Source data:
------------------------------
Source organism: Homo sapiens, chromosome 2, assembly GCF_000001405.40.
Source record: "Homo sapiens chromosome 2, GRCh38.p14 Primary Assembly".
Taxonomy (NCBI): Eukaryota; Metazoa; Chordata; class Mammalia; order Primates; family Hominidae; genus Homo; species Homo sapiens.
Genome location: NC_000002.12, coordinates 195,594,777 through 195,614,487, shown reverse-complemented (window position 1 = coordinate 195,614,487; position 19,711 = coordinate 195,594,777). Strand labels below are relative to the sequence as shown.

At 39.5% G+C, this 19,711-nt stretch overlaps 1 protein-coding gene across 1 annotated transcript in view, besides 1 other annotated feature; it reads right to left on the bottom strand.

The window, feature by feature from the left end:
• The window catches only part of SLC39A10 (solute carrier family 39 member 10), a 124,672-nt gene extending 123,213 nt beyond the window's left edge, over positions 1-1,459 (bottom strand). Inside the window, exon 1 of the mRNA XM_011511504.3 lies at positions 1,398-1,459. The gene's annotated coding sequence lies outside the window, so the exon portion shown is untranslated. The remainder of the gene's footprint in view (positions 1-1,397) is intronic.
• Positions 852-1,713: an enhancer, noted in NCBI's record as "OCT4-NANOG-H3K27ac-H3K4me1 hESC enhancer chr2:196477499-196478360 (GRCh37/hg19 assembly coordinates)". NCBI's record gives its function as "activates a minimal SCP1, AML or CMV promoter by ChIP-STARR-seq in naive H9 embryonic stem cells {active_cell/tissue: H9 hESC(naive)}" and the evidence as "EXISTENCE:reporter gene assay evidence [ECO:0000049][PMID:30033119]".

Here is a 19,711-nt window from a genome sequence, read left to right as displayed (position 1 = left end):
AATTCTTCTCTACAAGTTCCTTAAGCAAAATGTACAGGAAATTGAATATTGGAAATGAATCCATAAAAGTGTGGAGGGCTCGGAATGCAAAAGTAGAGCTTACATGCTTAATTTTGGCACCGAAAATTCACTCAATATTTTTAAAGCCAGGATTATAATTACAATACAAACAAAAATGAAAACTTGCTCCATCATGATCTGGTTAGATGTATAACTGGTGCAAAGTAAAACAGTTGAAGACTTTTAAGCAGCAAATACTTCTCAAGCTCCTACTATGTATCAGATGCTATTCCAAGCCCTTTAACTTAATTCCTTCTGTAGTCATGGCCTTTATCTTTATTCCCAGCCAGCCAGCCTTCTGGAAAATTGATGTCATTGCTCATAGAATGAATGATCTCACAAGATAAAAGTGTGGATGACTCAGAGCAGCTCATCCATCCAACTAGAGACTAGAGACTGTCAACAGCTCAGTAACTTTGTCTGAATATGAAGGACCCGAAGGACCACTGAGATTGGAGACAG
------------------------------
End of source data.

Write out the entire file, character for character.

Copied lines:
Source organism: Homo sapiens, chromosome 2, assembly GCF_000001405.40.
Source record: "Homo sapiens chromosome 2, GRCh38.p14 Primary Assembly".
Taxonomy (NCBI): Eukaryota; Metazoa; Chordata; class Mammalia; order Primates; family Hominidae; genus Homo; species Homo sapiens.
Genome location: NC_000002.12, coordinates 195,594,777 through 195,614,487, shown reverse-complemented (window position 1 = coordinate 195,614,487; position 19,711 = coordinate 195,594,777). Strand labels below are relative to the sequence as shown.

At 39.5% G+C, this 19,711-nt stretch overlaps 1 protein-coding gene across 1 annotated transcript in view, besides 1 other annotated feature; it reads right to left on the bottom strand.

The window, feature by feature from the left end:
• The window catches only part of SLC39A10 (solute carrier family 39 member 10), a 124,672-nt gene extending 123,213 nt beyond the window's left edge, over positions 1-1,459 (bottom strand). Inside the window, exon 1 of the mRNA XM_011511504.3 lies at positions 1,398-1,459. The gene's annotated coding sequence lies outside the window, so the exon portion shown is untranslated. The remainder of the gene's footprint in view (positions 1-1,397) is intronic.
• Positions 852-1,713: an enhancer, noted in NCBI's record as "OCT4-NANOG-H3K27ac-H3K4me1 hESC enhancer chr2:196477499-196478360 (GRCh37/hg19 assembly coordinates)". NCBI's record gives its function as "activates a minimal SCP1, AML or CMV promoter by ChIP-STARR-seq in naive H9 embryonic stem cells {active_cell/tissue: H9 hESC(naive)}" and the evidence as "EXISTENCE:reporter gene assay evidence [ECO:0000049][PMID:30033119]".

Here is a 19,711-nt window from a genome sequence, read left to right as displayed (position 1 = left end):
AATTCTTCTCTACAAGTTCCTTAAGCAAAATGTACAGGAAATTGAATATTGGAAATGAATCCATAAAAGTGTGGAGGGCTCGGAATGCAAAAGTAGAGCTTACATGCTTAATTTTGGCACCGAAAATTCACTCAATATTTTTAAAGCCAGGATTATAATTACAATACAAACAAAAATGAAAACTTGCTCCATCATGATCTGGTTAGATGTATAACTGGTGCAAAGTAAAACAGTTGAAGACTTTTAAGCAGCAAATACTTCTCAAGCTCCTACTATGTATCAGATGCTATTCCAAGCCCTTTAACTTAATTCCTTCTGTAGTCATGGCCTTTATCTTTATTCCCAGCCAGCCAGCCTTCTGGAAAATTGATGTCATTGCTCATAGAATGAATGATCTCACAAGATAAAAGTGTGGATGACTCAGAGCAGCTCATCCATCCAACTAGAGACTAGAGACTGTCAACAGCTCAGTAACTTTGTCTGAATATGAAGGACCCGAAGGACCACTGAGATTGGAGACAG